Thursday, 15 October 2015
Hall D1 Foyer (Floor 3) (Coex Convention Center)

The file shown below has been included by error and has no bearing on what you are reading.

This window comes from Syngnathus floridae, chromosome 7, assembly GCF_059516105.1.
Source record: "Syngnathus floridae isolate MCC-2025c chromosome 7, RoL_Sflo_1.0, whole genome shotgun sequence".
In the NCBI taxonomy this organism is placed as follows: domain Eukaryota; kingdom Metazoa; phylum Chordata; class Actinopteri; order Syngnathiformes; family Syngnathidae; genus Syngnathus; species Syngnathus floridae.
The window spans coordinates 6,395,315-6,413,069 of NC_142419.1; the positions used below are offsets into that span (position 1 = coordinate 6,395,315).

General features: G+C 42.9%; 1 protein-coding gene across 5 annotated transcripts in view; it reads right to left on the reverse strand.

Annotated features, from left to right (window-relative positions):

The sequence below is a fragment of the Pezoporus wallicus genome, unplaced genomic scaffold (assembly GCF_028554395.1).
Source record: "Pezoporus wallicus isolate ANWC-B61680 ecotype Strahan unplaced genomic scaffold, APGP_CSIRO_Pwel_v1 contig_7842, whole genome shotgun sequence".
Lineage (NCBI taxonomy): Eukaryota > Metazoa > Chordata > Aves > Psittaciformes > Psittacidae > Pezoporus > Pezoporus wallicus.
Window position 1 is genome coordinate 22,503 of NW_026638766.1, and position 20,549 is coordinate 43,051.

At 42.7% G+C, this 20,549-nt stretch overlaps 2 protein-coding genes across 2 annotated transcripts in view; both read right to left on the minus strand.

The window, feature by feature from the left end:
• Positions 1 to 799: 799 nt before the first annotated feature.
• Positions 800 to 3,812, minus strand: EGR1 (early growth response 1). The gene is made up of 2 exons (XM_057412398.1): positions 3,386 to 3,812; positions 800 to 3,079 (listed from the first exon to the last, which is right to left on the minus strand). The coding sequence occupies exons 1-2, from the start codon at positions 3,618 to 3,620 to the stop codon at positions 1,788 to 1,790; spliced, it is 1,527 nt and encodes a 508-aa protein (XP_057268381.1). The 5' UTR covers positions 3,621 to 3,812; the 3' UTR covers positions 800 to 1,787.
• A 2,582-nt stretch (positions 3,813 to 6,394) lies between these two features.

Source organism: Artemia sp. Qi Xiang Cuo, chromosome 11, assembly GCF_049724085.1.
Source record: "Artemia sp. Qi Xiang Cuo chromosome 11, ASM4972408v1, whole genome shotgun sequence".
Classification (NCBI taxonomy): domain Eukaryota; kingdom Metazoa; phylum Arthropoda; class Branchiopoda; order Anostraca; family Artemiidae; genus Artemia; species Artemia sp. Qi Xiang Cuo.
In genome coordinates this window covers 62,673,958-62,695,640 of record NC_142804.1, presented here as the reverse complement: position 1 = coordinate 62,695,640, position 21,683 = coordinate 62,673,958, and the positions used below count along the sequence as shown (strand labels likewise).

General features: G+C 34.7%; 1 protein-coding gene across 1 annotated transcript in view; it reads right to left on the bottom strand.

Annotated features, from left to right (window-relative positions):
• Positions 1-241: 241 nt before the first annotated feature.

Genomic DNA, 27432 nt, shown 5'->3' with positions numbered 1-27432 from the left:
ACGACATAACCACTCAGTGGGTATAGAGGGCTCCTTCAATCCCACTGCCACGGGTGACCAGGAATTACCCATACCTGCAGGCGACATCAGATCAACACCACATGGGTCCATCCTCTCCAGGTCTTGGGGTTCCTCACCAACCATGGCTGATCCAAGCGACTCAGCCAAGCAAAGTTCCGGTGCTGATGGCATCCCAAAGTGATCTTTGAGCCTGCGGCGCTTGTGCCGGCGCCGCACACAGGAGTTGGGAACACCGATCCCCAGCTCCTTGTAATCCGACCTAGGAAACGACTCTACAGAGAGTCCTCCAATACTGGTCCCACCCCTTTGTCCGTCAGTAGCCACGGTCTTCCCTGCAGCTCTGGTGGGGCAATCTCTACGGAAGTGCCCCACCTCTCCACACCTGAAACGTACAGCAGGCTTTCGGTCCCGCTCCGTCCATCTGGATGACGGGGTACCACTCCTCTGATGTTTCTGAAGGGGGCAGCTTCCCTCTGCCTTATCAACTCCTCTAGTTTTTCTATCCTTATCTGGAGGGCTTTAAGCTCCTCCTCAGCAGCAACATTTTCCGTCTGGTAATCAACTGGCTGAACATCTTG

Anti-tuberculosis (Tb) drugs can cause various adverse drug reactions (ADRs) including hypersensitivity syndrome. Because multiple drugs are concomitantly administered, the detection of culprit drug is essential for successful treatment. Lymphocyte activation test (LAT) is one of the promising methodologies to evaluate delayed drug hypersensitivity, but its role in anti-Tb hypersensitivity remains controversial. A 41-year-old man was referred to allergy clinic with high fever, headache, and skin rash on both arms and legs. He was diagnosed as pulmonary Tb and has started combination anti-Tb drug therapy consisting of isoniazid, rifampicin, ethambutol, and pyrazinamide for 10 days. Body temperature was 38.0 °C. Erythematous maculopapular rash was on both upper and lower extremities and several tender lymph nodes were palpable on cervical area. There were increased levels of aminotransferase (AST) 110 IU/L and alanine transaminase (ALT) 180 IU/L. All anti-Tb drugs were ceased. Patch test showed weak reaction to both rifampin and pyrazinamide. However, only rifampin was strong positive in LAT test. We successfully reintroduced rifampicin by oral desensitization without complication. Our experience suggests that LAT could be helpful to determine culprit drug in poly-pharmacy, especially in anti-Tb drugs.